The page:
Wednesday, 7 December 2016

Real numbers

I was trying some humility in my appreciation that not everyone at The Institute had the benefits of my very expensive education; not everyone has had the opportunity or inclination to row for work or pleasure. The humility comes from realising that, as I grew up: I never birthed a calf, changed a diaper, dug a grave, butchered a rabbit, drove a tractor, laid one brick on another . . . although, in fairness, I could do several of the other things on Heinlein's list of Attributes of Humanity. I picked up some skills later: I hefted my first dead body when I was 17 and working in the local hospital; I was catcher at Dau.II's birth; I've written a sonnet; and built a [low] wall. I figure that many of my students must have skills that I don't possess: on the sports field or using their hands or working in the material world.

If the education we transact at The Institute is to mean aNNything at all, being A Good Pair of Hands must be part of the parcel. We want to turn out youngsters who can saw a plank into 3 equal-sized pieces; who can reliably carry out some industrial or analytical protocol even if it's repetitive or 'boring'.  There is no point in having a bunch of book-l'arning in your head with no possible application in the real world.  I've come to believe that we are so driven by the content of our courses that we lose sight of the process. Indeed 'curriculum' [the running, the process] is now synonymous with syllabus [the facts]. I crashed home on my again this week as I had my end of term maths quiz for 1st Year QM. After the Midterm quiz, I had a ranty post-mortem 2015 and 2016 in which I pointed out where most of the class had gone wrong. In almost all cases this occurred where the real world met mathematics. It is an interface on which the whole of Edward MacNeill's brilliant book Mathsemantics is based.  So I put in Q1 Volume of 44 blocks? and Q4 Period of pendulum? questions again to see if everyone anyone had internalised my passionately expressed explanation from 6 weeks ago.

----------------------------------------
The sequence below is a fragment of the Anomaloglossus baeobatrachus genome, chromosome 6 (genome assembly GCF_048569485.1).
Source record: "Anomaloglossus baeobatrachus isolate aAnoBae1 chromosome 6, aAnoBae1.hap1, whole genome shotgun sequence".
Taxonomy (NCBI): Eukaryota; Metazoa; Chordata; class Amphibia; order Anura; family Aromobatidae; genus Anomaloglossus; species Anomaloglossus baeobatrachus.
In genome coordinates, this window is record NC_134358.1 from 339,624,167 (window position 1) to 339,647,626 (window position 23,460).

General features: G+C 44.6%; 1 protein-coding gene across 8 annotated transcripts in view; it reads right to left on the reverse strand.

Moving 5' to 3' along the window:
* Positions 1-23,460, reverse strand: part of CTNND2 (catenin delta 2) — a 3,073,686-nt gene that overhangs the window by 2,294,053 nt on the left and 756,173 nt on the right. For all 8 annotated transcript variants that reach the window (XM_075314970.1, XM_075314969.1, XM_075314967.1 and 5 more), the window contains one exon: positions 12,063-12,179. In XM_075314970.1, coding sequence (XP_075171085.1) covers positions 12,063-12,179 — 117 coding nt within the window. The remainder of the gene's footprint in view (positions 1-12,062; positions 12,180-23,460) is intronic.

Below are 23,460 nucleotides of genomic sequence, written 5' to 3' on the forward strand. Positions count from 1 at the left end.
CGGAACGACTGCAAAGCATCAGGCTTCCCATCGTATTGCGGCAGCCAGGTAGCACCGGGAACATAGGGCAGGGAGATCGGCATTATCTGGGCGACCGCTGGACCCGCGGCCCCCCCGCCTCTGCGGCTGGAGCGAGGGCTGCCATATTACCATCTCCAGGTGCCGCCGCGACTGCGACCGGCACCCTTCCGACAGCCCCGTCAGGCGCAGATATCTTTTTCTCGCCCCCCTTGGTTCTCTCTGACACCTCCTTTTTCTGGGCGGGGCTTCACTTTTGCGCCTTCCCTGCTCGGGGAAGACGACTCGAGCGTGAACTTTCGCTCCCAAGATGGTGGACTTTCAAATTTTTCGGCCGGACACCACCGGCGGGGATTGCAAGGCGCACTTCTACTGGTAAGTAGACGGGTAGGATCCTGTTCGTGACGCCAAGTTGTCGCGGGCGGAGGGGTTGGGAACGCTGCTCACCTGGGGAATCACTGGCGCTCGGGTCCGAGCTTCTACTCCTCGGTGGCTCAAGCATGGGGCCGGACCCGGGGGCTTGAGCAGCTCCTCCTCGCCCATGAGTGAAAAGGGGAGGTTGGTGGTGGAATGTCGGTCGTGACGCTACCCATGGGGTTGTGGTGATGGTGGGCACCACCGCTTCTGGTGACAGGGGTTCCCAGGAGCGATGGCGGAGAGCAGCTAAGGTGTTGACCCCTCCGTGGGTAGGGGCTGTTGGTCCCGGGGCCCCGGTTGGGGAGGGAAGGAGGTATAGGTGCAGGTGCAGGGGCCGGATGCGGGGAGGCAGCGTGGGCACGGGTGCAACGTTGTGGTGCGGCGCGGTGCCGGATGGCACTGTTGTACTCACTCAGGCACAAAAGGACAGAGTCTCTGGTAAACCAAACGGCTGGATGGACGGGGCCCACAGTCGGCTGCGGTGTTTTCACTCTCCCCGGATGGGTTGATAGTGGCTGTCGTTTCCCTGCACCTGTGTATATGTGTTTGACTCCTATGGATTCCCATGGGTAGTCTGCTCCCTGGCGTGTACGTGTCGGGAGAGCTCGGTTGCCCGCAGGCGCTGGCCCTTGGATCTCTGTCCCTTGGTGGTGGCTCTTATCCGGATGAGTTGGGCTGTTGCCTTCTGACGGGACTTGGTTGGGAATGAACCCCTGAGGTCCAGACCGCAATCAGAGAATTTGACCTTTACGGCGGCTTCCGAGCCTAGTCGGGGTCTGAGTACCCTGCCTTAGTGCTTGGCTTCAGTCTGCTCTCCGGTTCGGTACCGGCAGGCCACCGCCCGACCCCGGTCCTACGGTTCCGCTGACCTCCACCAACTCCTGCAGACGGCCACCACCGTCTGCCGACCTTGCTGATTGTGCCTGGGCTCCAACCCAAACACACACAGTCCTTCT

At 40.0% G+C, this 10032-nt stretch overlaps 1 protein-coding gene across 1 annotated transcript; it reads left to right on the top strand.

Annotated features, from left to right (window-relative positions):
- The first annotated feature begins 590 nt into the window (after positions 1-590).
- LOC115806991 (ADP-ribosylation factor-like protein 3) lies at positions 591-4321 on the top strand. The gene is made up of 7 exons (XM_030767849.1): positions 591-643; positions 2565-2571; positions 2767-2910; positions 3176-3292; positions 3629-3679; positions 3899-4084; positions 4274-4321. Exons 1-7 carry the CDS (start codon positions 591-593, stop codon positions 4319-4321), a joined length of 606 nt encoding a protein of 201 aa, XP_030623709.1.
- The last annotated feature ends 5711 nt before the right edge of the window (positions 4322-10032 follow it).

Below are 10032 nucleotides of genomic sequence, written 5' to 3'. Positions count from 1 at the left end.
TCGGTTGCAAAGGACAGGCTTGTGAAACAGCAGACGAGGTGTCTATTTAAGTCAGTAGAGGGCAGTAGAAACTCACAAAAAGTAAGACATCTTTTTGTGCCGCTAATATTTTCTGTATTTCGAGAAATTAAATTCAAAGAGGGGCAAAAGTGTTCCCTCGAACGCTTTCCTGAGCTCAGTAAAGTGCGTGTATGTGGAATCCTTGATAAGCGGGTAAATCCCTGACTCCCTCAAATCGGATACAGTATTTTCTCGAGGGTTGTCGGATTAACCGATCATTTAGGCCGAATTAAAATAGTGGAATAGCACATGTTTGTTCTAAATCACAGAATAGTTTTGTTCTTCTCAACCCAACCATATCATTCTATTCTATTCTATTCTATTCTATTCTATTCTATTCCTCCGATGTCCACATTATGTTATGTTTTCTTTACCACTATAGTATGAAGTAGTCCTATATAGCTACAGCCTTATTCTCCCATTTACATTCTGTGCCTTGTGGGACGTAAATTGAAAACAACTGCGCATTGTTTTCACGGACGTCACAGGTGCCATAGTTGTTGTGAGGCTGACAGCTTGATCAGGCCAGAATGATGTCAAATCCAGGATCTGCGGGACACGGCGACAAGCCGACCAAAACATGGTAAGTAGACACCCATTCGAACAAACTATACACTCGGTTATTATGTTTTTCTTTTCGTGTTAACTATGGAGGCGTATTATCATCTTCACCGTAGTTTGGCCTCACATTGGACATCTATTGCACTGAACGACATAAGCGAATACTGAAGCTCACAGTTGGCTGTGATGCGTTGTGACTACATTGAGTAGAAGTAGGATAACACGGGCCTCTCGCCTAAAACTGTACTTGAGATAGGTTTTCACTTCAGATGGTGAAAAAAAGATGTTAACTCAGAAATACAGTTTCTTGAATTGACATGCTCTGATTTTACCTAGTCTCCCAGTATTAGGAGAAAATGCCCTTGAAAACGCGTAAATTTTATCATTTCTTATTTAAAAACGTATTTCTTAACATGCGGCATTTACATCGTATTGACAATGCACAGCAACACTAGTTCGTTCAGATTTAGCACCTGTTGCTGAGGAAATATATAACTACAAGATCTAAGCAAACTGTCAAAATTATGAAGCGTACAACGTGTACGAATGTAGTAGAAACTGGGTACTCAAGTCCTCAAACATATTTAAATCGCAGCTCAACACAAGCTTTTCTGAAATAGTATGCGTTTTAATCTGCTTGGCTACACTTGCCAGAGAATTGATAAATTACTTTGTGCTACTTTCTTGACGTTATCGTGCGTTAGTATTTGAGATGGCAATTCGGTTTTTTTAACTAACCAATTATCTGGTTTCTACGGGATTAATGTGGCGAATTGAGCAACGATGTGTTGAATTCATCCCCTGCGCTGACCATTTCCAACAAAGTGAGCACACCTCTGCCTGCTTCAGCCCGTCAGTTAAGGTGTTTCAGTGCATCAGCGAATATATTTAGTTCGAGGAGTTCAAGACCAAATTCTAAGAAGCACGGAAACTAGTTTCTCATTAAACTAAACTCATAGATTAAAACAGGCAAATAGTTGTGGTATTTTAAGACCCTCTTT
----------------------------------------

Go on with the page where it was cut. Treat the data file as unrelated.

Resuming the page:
I also dreamed up another nifty Reality Station question: Q16. If a baby is 0.5m long and 3.5kg heavy at birth, what weight do you expect her to be when she's fully grown at 1.50m? This can be written as an equation - if that helps:
0.5m ∝ 3.5kg == 1.5m ∝ Xkg
where   means 'is proportional to'. And the obvious answer is to stop thinking and treat    as equal to =, and solve for X which yields the  answer that an adult woman weighs the same as a 10kg sack of potatoes which you or I can carry with one hand.  
But how, in the biological world, does weight increase as length increases? As we are 90% water and barely float in the sea, our volume in litres is more or less the same as our weight in kilograms. If we increase our length by 3x over 15-16 years we probably/surely increase our width and 'depth' in the same proportion: babies don't start off flat and fill out as they grow. Although the proportions do change as we grow up [prev and prevlier] - babies' heads are massive [see above L] compared to anyone's who can read - we could begin to guestimate the answer by treating us as a cube. A Rubic's Cube illustrates the relative proportions rather well: the new-born is represented by a single Rubic's unit, the whole puzzle = the adult. The length / width / depth increases by 3x . . . so the volume increases by 33 or 27x. Starting weight is 3.5 kg, end weight 3.5 x 27 kg = 94 kg. That's a little heavy but it's in the right ball park and could be a first approximation for a model for the relationship among animals of different sizes as to their height and weight.

No comments:

Post a Comment